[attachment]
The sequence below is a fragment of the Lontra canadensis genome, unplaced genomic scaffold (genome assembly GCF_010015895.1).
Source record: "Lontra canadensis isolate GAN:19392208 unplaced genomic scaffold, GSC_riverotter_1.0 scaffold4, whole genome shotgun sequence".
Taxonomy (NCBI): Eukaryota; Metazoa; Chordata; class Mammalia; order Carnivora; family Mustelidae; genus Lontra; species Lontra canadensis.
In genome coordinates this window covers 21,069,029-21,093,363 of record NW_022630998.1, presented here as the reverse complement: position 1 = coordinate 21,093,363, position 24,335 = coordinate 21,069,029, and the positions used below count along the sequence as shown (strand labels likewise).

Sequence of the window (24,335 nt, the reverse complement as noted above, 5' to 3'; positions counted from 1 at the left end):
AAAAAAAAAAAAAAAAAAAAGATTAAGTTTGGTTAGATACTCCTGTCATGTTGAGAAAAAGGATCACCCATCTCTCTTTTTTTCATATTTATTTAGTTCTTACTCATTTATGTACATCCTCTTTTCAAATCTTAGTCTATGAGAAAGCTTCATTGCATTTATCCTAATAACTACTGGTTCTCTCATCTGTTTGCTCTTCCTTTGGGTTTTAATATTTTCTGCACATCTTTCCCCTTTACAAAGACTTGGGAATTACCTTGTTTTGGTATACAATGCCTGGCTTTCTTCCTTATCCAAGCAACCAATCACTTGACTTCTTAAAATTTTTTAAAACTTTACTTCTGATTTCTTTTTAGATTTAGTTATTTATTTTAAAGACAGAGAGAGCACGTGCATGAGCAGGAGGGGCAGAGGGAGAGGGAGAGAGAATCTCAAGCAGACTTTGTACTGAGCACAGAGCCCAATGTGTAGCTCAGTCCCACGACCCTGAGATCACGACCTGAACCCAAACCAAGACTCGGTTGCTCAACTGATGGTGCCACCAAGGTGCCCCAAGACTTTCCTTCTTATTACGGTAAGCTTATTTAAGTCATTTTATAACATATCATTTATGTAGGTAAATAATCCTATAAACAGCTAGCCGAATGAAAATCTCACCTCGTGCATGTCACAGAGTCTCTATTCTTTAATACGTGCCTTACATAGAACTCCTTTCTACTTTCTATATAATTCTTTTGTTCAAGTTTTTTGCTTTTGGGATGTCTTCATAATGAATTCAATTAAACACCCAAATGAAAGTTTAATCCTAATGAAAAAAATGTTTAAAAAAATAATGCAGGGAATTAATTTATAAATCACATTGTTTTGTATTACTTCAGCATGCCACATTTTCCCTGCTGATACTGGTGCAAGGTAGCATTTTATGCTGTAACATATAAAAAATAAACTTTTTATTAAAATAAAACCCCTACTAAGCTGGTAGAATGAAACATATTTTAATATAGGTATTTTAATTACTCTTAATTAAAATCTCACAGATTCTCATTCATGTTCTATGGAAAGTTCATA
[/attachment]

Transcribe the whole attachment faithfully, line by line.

The sequence below is a fragment of the Lontra canadensis genome, unplaced genomic scaffold (genome assembly GCF_010015895.1).
Source record: "Lontra canadensis isolate GAN:19392208 unplaced genomic scaffold, GSC_riverotter_1.0 scaffold4, whole genome shotgun sequence".
Taxonomy (NCBI): Eukaryota; Metazoa; Chordata; class Mammalia; order Carnivora; family Mustelidae; genus Lontra; species Lontra canadensis.
In genome coordinates this window covers 21,069,029-21,093,363 of record NW_022630998.1, presented here as the reverse complement: position 1 = coordinate 21,093,363, position 24,335 = coordinate 21,069,029, and the positions used below count along the sequence as shown (strand labels likewise).

Sequence of the window (24,335 nt, the reverse complement as noted above, 5' to 3'; positions counted from 1 at the left end):
AAAAAAAAAAAAAAAAAAAAGATTAAGTTTGGTTAGATACTCCTGTCATGTTGAGAAAAAGGATCACCCATCTCTCTTTTTTTCATATTTATTTAGTTCTTACTCATTTATGTACATCCTCTTTTCAAATCTTAGTCTATGAGAAAGCTTCATTGCATTTATCCTAATAACTACTGGTTCTCTCATCTGTTTGCTCTTCCTTTGGGTTTTAATATTTTCTGCACATCTTTCCCCTTTACAAAGACTTGGGAATTACCTTGTTTTGGTATACAATGCCTGGCTTTCTTCCTTATCCAAGCAACCAATCACTTGACTTCTTAAAATTTTTTAAAACTTTACTTCTGATTTCTTTTTAGATTTAGTTATTTATTTTAAAGACAGAGAGAGCACGTGCATGAGCAGGAGGGGCAGAGGGAGAGGGAGAGAGAATCTCAAGCAGACTTTGTACTGAGCACAGAGCCCAATGTGTAGCTCAGTCCCACGACCCTGAGATCACGACCTGAACCCAAACCAAGACTCGGTTGCTCAACTGATGGTGCCACCAAGGTGCCCCAAGACTTTCCTTCTTATTACGGTAAGCTTATTTAAGTCATTTTATAACATATCATTTATGTAGGTAAATAATCCTATAAACAGCTAGCCGAATGAAAATCTCACCTCGTGCATGTCACAGAGTCTCTATTCTTTAATACGTGCCTTACATAGAACTCCTTTCTACTTTCTATATAATTCTTTTGTTCAAGTTTTTTGCTTTTGGGATGTCTTCATAATGAATTCAATTAAACACCCAAATGAAAGTTTAATCCTAATGAAAAAAATGTTTAAAAAAATAATGCAGGGAATTAATTTATAAATCACATTGTTTTGTATTACTTCAGCATGCCACATTTTCCCTGCTGATACTGGTGCAAGGTAGCATTTTATGCTGTAACATATAAAAAATAAACTTTTTATTAAAATAAAACCCCTACTAAGCTGGTAGAATGAAACATATTTTAATATAGGTATTTTAATTACTCTTAATTAAAATCTCACAGATTCTCATTCATGTTCTATGGAAAGTTCATA